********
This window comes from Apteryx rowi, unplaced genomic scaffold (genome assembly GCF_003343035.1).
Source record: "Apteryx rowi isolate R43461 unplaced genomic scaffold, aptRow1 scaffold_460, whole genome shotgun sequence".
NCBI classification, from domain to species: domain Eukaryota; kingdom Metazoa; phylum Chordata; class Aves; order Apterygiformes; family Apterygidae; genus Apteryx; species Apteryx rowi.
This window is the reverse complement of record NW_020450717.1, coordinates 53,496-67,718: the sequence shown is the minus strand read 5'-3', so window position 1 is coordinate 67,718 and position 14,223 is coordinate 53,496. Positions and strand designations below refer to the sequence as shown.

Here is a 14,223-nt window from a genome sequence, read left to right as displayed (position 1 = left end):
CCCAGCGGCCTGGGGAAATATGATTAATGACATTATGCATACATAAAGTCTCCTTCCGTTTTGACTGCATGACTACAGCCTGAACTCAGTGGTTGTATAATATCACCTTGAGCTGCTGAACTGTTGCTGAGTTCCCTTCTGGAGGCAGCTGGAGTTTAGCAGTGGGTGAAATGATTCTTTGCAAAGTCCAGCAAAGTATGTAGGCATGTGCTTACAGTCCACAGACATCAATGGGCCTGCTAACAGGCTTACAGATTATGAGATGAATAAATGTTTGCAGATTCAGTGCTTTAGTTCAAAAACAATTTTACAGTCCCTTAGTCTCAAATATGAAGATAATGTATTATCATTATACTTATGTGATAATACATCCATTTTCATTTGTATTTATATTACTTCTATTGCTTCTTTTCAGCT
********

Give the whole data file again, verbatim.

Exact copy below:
This window comes from Apteryx rowi, unplaced genomic scaffold (genome assembly GCF_003343035.1).
Source record: "Apteryx rowi isolate R43461 unplaced genomic scaffold, aptRow1 scaffold_460, whole genome shotgun sequence".
NCBI classification, from domain to species: domain Eukaryota; kingdom Metazoa; phylum Chordata; class Aves; order Apterygiformes; family Apterygidae; genus Apteryx; species Apteryx rowi.
This window is the reverse complement of record NW_020450717.1, coordinates 53,496-67,718: the sequence shown is the minus strand read 5'-3', so window position 1 is coordinate 67,718 and position 14,223 is coordinate 53,496. Positions and strand designations below refer to the sequence as shown.

Here is a 14,223-nt window from a genome sequence, read left to right as displayed (position 1 = left end):
CCCAGCGGCCTGGGGAAATATGATTAATGACATTATGCATACATAAAGTCTCCTTCCGTTTTGACTGCATGACTACAGCCTGAACTCAGTGGTTGTATAATATCACCTTGAGCTGCTGAACTGTTGCTGAGTTCCCTTCTGGAGGCAGCTGGAGTTTAGCAGTGGGTGAAATGATTCTTTGCAAAGTCCAGCAAAGTATGTAGGCATGTGCTTACAGTCCACAGACATCAATGGGCCTGCTAACAGGCTTACAGATTATGAGATGAATAAATGTTTGCAGATTCAGTGCTTTAGTTCAAAAACAATTTTACAGTCCCTTAGTCTCAAATATGAAGATAATGTATTATCATTATACTTATGTGATAATACATCCATTTTCATTTGTATTTATATTACTTCTATTGCTTCTTTTCAGCT